I used the paper pattern to make a test garment for sewing up, tracing off the paper pattern onto some new fabric. See that lethal tracing wheel? It is the MOTHER of all wheels, I swear it would trace through steel. Look carefully you will see the neat holes it makes through two layers of calico fabric, it's a dream and I NEED one of my own (this was borrowed).

After drawing you can use pins to match up the stitch lines on your toile.

Finally I drew over all my stitch lines and pinned and matched them all to ensure they were accurately meeting up before sewing.

Five: Finished toile!

All sewn together ready to adjust on an actual person.

All that drawing is well worth it, they make stitching together easier and I can see where I need to make changes. I like the pleat design a lot, it would work well in some cotton voile I think. I need to think about the whole arm area, perhaps I will  cut off more fabric and go sleeveless, it's a bit unbalanced. Anyway, after all that this garment needs to be re-pinned on my own model to make it the right size for me, and it needs quite a lot more work design wise. But as a first attempt I am really happy with it.

Most of my fellow students worked using fashion fabric. As you can see below you don't even need to cut the fabric at all! The arm holes are marked with pins. They just wrapped the whole length of fabric around the dummy and pinned it into shape with side seams, darts and all. Then rather than using a pen to mark out your darts and seams, use a series of long tacking stitches. The tacking stitches are all you have to go by when you take it off the dummy, so you need lots of them along all the stitch lines (a bit of a pain if you hate tacking). Using different colours for different stitching lines is useful. You can transfer the design to a paper pattern if you like, to refine it or to copy it for future use - some people did, some didn't. Once you are happy cut out the fabric version, and stitch it up using your tacking as a guide!

Sue made a sheath dress which had long french darts and shoulder darts. After she got over the hours of tacking she was really amazed by the whole process, and her dress was incredibly wearable and of course fitted her perfectly (her dummy is very close to her size as you can see).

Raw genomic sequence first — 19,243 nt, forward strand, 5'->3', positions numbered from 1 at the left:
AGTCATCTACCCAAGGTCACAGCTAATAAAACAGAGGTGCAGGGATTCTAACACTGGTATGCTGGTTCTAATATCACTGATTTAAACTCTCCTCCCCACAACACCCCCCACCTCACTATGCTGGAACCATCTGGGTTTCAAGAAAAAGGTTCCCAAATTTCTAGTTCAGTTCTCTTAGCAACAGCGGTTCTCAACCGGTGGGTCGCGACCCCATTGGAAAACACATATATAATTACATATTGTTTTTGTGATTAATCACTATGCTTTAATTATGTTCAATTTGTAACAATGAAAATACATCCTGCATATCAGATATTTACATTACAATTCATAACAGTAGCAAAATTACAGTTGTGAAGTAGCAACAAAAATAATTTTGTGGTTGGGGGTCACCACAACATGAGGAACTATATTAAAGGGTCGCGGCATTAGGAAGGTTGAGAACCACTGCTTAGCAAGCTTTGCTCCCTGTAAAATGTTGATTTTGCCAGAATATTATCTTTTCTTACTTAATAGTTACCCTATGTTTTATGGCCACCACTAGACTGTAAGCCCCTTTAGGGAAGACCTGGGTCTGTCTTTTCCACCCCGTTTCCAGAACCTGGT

Sharon made a dress in pretty pink linen with a gathered boat neck line and lovely long tuck pleats to the front. It's a really elegant and classic design don't you think? That's Sharon all over!

And there you have it, the wonderful world of Moulage. 
Now I need to have a break from all this learning and actually go and make something. 

When the sunshine has gone again that is.


  1. This is great! I never knew that term until now. I've only been sewing for 3 months and have only produced pillow slipcovers and a robe.

    1. Thanks, I am glad I did this now although I am sure I still have lots of learn about this type of pattern making.

  2. I'm impressed! This looks like such a lot of work, but also very rewarding. How wonderful to have a unique dress that's perfectly tailored! Have you ever seen Marcy Tilton's patterns? I think she designs for Vogue patterns - her things are always kind of sculptural and very interesting. Way beyond my patience or skill level!

    1. I do find I am definitely a bit of a process girl! And I totally get why patterns are so expensive now! But I have done a block pattern making process too and of the two I think I enjoyed this one a lot more.

  3. Wow! This looks way passed my rudimentary skill level, but the dresses are beautiful.
    PS. Can't believe you met Zander - samll world! He used to live next door to me! xx

  4. That should be "small", obviously... x

    1. Thank you Curtise. It looks hard but it's like driving a car, trying to describe it makes it look nightmarish but most people could do it real life. I blogged it as I was quite excited by the concept and it's something that most sewing people know about but haven't got round to trying. Yes the Zander connection was funny, I met him on a trip to see a friend after about 18 years absence. What are the chances? I liked him the minute he said he liked my bag!